I've been employed this summer to help out a family with a special needs kid. This kid's older sister (eleven years old) was telling me about the books she likes to read - namely the Dear Canada, Dear America, and Royal Diaries series. It got me thinking - there are quite a few books that are written in journal entry format, but most, if not all, of them declare a female author. That got me wondering why. Is it that guys just don't write journals? (And note here the switch from the term diary to journal - one is exceedingly less girly than the other)
My grandpa kept a journal when he was hospitalized at 16. I can barely read the chicken scratch, but he kept it faithfully until the little farmer's pocket ledger was full (which took half a year). Here's an excerpt, with corrected spelling and punctuation:
Apr 3, 1946: Old Smith was in hall. Pulled us out in sunporch.
Apr 4: Old Smith was mad at Jimmy and me for laughing at him. Was too cold to be moved in sunporch.
Apr 5: Had an awful time with Smith always doing something.
Apr 6: Was in sunporch. Saw a boy that was shot and removed the bullet through his side.
Apr 7: Was listening to radio nearly all day. Smith was very (indecipherable) during visiting hours.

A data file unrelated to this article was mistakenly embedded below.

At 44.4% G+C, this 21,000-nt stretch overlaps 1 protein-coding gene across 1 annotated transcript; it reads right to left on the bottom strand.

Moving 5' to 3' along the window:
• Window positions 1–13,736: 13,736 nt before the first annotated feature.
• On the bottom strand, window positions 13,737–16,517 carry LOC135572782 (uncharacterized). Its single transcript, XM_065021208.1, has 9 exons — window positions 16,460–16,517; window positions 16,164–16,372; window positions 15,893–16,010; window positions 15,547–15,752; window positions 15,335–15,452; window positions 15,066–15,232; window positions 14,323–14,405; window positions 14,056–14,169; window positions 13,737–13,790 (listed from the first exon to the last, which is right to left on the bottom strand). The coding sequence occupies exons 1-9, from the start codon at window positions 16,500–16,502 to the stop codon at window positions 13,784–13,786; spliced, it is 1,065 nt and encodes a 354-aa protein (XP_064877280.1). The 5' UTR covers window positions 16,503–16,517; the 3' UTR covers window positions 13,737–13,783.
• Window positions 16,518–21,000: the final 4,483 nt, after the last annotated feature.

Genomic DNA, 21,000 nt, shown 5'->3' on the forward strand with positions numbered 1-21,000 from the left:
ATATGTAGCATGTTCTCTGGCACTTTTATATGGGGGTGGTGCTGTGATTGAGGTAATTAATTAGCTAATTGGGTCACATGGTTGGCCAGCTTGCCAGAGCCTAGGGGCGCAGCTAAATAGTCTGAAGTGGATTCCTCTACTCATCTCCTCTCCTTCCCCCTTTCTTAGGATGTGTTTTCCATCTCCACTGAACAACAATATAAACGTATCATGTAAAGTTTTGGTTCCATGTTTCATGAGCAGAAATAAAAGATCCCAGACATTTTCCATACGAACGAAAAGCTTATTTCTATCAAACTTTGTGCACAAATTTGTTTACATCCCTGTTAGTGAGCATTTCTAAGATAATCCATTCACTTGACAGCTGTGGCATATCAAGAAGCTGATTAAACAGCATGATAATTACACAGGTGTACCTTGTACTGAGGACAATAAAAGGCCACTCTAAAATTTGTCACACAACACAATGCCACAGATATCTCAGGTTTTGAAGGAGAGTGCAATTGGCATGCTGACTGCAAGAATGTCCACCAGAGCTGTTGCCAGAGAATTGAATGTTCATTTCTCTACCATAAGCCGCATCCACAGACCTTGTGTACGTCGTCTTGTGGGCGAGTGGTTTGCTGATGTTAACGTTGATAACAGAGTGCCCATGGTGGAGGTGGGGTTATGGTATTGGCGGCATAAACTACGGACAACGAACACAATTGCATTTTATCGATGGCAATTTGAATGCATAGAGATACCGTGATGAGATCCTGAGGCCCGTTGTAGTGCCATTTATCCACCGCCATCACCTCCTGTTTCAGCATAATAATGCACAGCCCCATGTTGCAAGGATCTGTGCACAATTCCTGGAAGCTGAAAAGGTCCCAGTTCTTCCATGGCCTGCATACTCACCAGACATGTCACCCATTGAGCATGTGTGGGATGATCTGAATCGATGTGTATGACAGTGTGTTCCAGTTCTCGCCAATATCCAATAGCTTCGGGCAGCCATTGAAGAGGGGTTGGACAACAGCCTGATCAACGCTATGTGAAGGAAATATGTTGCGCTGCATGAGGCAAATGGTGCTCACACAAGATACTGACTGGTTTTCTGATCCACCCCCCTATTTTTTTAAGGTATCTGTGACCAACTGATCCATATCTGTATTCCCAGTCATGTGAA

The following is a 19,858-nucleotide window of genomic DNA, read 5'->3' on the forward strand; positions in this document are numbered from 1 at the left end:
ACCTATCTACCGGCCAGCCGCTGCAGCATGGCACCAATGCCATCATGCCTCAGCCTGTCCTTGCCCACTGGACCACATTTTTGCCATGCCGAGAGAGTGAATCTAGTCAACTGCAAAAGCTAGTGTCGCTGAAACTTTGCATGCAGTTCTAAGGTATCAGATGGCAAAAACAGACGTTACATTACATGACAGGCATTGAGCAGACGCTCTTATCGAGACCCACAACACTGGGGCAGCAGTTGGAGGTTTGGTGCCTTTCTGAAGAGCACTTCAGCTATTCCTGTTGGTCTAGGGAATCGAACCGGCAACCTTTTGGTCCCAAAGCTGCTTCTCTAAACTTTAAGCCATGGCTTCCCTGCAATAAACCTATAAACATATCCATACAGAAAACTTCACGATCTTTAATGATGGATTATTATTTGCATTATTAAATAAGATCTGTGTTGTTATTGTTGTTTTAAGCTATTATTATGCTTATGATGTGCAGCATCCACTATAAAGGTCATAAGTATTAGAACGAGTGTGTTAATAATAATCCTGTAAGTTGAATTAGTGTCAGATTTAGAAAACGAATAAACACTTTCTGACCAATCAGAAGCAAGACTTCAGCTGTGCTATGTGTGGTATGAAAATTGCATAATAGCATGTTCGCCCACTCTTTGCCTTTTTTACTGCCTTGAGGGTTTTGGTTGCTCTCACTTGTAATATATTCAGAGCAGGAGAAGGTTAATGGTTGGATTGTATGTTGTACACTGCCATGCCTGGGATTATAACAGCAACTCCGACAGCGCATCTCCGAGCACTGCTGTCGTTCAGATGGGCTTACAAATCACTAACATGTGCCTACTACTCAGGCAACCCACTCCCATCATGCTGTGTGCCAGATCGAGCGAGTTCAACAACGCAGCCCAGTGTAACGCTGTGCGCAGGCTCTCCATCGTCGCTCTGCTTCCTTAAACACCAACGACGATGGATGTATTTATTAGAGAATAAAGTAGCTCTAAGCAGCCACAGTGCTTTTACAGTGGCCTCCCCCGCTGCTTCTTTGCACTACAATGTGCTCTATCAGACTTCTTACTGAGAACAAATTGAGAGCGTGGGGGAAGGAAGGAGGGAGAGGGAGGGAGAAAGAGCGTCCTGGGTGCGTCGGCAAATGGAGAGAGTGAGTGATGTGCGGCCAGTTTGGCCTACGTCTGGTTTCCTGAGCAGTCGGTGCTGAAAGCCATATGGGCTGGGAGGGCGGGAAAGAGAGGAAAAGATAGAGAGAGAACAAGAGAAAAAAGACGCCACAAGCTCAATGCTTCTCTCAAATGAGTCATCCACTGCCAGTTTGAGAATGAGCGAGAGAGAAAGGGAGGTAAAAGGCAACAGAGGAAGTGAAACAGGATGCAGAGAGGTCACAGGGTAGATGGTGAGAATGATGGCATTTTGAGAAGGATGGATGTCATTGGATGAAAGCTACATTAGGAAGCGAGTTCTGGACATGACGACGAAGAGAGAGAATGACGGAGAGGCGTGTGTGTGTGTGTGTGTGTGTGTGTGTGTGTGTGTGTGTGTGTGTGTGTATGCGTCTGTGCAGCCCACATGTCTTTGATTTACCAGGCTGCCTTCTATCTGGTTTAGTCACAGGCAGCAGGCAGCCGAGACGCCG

Apr 8: Was in sunporch. Suderman boys were here.
Apr 9: Jimmy went up for an appendix operation. Old Smith tried to commit suicide - threw himself against the window, cut his arm all up. Was too cold to go in sunporch.
Apr 10: I had just a few visitors. Ed Theissen was here to see me.
Apr 11: My radio wouldn't work. Had three letters. Jimmy was feeling very sick.
Apr 12: I was in sunporch....
These entries are some of his more descriptive ones. Seems worthy of publication to me, no? It keeps me interested, at least.
But in all fairness, I can think of one novel that features a male journal-keeper: The Sorrows of Young Werther, by Goethe. Hey, there's suicide in that one, too. I wonder if it's a pattern.
By way of making this relevant, blogging is usually described as Internet journaling. It would be interesting to see whether more guys or girls have blogs. Also, I expect if we reduce the entire blogsphere into two categories, personal/narrative and technical/opinion blogs, that more girls (per capita) would have the former, and guys the latter. That's my hypothesis, at any rate.
"Every author in some way portrays himself in his works, even if it be against his will." Goethe